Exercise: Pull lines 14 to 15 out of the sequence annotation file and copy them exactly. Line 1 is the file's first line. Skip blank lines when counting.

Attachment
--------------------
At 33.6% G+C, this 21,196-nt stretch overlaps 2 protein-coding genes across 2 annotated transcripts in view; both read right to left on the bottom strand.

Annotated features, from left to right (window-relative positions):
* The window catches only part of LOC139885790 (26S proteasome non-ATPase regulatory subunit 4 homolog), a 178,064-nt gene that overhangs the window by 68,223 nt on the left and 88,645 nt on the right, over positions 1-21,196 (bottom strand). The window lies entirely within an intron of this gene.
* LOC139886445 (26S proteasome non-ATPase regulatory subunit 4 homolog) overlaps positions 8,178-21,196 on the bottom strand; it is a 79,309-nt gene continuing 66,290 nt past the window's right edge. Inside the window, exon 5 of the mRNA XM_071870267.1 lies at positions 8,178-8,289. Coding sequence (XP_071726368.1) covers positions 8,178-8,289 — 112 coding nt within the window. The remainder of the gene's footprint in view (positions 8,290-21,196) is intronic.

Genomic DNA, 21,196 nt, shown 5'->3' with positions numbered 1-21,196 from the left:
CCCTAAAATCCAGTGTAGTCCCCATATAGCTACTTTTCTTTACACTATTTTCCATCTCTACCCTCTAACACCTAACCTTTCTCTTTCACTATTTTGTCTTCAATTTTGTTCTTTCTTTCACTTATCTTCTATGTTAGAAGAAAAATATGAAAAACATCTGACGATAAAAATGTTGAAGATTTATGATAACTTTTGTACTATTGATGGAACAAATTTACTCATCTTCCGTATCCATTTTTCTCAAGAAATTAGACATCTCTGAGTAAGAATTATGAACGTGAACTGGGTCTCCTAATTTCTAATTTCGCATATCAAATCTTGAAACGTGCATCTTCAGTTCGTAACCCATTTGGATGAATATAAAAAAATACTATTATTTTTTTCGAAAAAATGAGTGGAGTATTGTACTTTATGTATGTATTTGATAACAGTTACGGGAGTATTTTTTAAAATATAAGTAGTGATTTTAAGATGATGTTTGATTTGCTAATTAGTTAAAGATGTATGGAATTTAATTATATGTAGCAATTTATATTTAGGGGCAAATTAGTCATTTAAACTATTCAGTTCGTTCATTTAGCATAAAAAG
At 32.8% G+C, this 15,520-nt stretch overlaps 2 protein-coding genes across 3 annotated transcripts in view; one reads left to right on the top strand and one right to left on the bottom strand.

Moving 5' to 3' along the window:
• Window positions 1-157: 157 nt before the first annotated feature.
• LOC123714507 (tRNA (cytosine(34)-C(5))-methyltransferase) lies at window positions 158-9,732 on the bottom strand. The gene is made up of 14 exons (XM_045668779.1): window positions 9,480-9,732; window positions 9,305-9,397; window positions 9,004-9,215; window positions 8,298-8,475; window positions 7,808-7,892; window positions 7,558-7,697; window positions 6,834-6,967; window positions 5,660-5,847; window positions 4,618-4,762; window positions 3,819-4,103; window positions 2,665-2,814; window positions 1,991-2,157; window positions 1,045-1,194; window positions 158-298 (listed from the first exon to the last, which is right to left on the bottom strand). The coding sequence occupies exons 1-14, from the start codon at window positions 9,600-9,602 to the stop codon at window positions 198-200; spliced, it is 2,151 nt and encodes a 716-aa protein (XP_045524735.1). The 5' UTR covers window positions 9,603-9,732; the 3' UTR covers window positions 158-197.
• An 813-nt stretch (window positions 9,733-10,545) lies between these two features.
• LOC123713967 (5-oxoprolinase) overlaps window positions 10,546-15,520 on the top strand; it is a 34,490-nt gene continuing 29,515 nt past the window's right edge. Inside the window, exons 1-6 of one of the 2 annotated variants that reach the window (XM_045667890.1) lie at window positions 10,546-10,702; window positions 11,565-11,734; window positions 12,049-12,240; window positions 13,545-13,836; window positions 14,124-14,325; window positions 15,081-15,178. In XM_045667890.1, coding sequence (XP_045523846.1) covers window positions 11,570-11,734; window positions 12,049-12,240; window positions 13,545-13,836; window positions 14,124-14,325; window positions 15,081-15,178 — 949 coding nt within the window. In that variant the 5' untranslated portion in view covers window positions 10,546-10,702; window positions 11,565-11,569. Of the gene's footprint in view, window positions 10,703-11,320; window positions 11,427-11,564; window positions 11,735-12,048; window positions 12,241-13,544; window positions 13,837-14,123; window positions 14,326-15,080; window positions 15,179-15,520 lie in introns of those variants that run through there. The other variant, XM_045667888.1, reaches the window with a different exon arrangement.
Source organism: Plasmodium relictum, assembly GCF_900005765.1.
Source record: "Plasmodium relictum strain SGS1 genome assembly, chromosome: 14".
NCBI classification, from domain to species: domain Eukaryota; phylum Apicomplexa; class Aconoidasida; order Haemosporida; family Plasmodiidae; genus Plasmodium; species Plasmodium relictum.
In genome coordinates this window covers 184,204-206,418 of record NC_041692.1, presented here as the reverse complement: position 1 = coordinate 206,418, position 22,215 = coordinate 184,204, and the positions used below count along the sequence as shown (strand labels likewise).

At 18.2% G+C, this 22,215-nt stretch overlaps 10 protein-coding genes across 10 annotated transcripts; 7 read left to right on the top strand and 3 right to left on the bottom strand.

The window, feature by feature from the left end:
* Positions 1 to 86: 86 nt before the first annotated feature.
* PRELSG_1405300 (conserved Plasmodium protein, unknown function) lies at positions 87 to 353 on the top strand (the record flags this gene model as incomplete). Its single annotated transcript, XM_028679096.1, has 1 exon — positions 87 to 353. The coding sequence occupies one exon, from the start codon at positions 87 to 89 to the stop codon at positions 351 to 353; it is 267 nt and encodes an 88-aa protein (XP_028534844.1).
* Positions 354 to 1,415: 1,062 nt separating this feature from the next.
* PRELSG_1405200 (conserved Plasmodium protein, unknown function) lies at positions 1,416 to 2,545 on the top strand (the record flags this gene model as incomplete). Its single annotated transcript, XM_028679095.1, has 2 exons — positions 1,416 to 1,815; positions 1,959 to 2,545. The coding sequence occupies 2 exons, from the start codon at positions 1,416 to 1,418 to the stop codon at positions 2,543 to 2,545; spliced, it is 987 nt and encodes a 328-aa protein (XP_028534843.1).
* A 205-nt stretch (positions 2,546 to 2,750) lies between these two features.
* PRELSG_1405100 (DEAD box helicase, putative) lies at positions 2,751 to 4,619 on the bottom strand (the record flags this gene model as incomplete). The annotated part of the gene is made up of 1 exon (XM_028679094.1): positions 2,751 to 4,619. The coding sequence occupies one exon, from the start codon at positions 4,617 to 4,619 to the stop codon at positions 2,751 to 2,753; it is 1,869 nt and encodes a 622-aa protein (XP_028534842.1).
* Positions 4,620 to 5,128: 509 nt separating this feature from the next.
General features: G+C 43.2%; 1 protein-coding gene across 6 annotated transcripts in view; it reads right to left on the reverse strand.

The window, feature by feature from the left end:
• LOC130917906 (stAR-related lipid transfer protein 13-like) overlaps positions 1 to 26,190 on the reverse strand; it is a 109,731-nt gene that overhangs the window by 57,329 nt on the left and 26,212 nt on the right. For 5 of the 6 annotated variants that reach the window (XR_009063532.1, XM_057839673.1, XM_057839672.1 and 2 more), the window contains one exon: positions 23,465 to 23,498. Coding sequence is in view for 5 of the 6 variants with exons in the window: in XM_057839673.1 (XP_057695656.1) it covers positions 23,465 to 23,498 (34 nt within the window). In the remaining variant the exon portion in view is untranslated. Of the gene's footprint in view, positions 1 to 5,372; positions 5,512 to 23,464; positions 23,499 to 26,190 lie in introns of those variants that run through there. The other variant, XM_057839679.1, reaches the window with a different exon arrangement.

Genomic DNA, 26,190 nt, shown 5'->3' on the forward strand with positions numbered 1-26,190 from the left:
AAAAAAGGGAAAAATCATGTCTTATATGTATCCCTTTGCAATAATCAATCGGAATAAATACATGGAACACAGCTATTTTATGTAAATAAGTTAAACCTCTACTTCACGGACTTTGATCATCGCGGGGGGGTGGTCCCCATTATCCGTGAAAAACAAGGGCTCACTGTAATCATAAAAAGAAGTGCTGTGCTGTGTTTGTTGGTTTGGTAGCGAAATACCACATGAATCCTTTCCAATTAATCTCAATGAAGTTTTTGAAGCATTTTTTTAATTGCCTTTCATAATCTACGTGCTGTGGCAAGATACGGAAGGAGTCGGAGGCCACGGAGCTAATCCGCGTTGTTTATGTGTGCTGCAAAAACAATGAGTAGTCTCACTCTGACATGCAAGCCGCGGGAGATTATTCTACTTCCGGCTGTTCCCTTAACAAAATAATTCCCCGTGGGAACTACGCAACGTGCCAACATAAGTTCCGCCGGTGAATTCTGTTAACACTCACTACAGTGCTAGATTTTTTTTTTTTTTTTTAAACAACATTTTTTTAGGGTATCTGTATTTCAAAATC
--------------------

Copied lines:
Source record: "Plasmodium relictum strain SGS1 genome assembly, chromosome: 14".
NCBI classification, from domain to species: domain Eukaryota; phylum Apicomplexa; class Aconoidasida; order Haemosporida; family Plasmodiidae; genus Plasmodium; species Plasmodium relictum.